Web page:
De Kooning’s Women created a stir at the Sidney Janis Gallery in 1953. Clement Greenberg called them “savage dissections.” Another critic saw them as “a savage sado-masochistic drama of painting as a kind of intercourse.”22 “Savage” is the operative word, it seems. The canvases still upset people. In his introductory essay to the 2011 de Kooning retrospective at MoMA, John Elderfield tells us that the question of misogyny in the Woman paintings “depended and still depends on how the subject and the pictorial language are understood to relate to each other.” In this explication there is no unified perception of the canvas but two rival parts of it that will answer the problem of woman hating. This is rather like Barr’s distinction of style and form versus emotion and “life.” Elderfield goes on to speak of “muscled, masculine strokes—angry strokes that reflect an inner turmoil” and claims that these manly swipes at the canvas are responsible for “the charge of misogyny—and have also invited the consideration of whether this charge is mistaken.”23 (Elderfield seems to beg the question by using the adjective “masculine,” without irony, as a synonym for “power.”) In all events, Elderfield is wrong. The shock in the viewer does not come from brawny paint strokes in relation to the figure but from her or his immediate perception of someone with a face—a variously grinning, snarling, monstrous woman on a canvas made from strokes that create an illusion of hectic motion. And she looks crazy.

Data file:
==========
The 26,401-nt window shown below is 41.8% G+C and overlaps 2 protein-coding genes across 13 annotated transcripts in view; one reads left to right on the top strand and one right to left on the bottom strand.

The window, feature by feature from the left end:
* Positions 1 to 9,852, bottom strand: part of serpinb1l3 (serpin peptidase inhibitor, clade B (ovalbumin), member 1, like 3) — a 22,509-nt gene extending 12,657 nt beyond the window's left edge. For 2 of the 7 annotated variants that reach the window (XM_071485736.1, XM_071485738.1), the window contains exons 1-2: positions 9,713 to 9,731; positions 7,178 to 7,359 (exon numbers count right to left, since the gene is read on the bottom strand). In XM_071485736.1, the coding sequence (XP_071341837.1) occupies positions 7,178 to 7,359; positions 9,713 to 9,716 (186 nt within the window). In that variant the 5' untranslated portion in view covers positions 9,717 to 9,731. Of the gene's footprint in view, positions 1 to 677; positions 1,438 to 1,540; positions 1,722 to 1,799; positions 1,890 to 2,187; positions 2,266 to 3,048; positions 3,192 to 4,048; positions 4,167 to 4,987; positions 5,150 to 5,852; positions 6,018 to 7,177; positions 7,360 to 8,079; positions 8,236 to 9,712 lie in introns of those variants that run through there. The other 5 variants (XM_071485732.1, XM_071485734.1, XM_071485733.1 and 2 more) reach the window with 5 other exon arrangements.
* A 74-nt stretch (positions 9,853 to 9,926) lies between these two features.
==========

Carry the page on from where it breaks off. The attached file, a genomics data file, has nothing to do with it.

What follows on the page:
What am I seeing? The women are big, scary, and loony. Most of them are smiling. Woman II’s grinning mouth is slashed from the rest of her face. She has huge eyes (like a cartoon character’s), enormous breasts, and meaty arms, and her thighs are parted, open like Beckmann’s Columbine. Her hands resemble claws, talons, knives, reminiscent of Picasso’s weeping woman. One hand is in the vicinity of what should be her sex. No genitalia visible. Is she masturbating? The boundaries of her body are ill defined, figure and ground mix. She merges into the environment. The colors are complex. Reds, pinks, and oranges predominate on and near the body. Her throat is slashed by red, pink, and white. She’s a wild woman who won’t keep still. After I have looked at her for a while, I am less afraid. She becomes more comic. She looks good sideways, if not upside down. She is a sexed-up, charged-up, big-bodied carnival woman. Woman III has a penis, a gray-black pointed erection right at her crotch. No one I have read has commented on this, but it’s pretty obvious. In a pastel and charcoal from 1954, Two Women, the phalluses are again present—one a huge codpiece like those from an Aristophanes comedy. A couple of hermaphrodites on parade? The irritating woman in de Kooning? The man in the woman? An image of heterosexual coupling? A touch of the homoeroticism that de Kooning defended himself against? The womanly man? Mixing and mingling genders? All of the above?
These weird beings remind me of my presleep visions and of my vivid dreams, when one grotesque face and body blends into another, when one sex becomes another in the brilliant carnival of altered consciousness.
The women from this series are far fiercer than those that came before or after. Look at the goony grinning person of The Visit with her legs open. You can almost hear her giggling, but she does not inspire fear, awe, or shock. Woman II is potent, fertile, and potentially violent.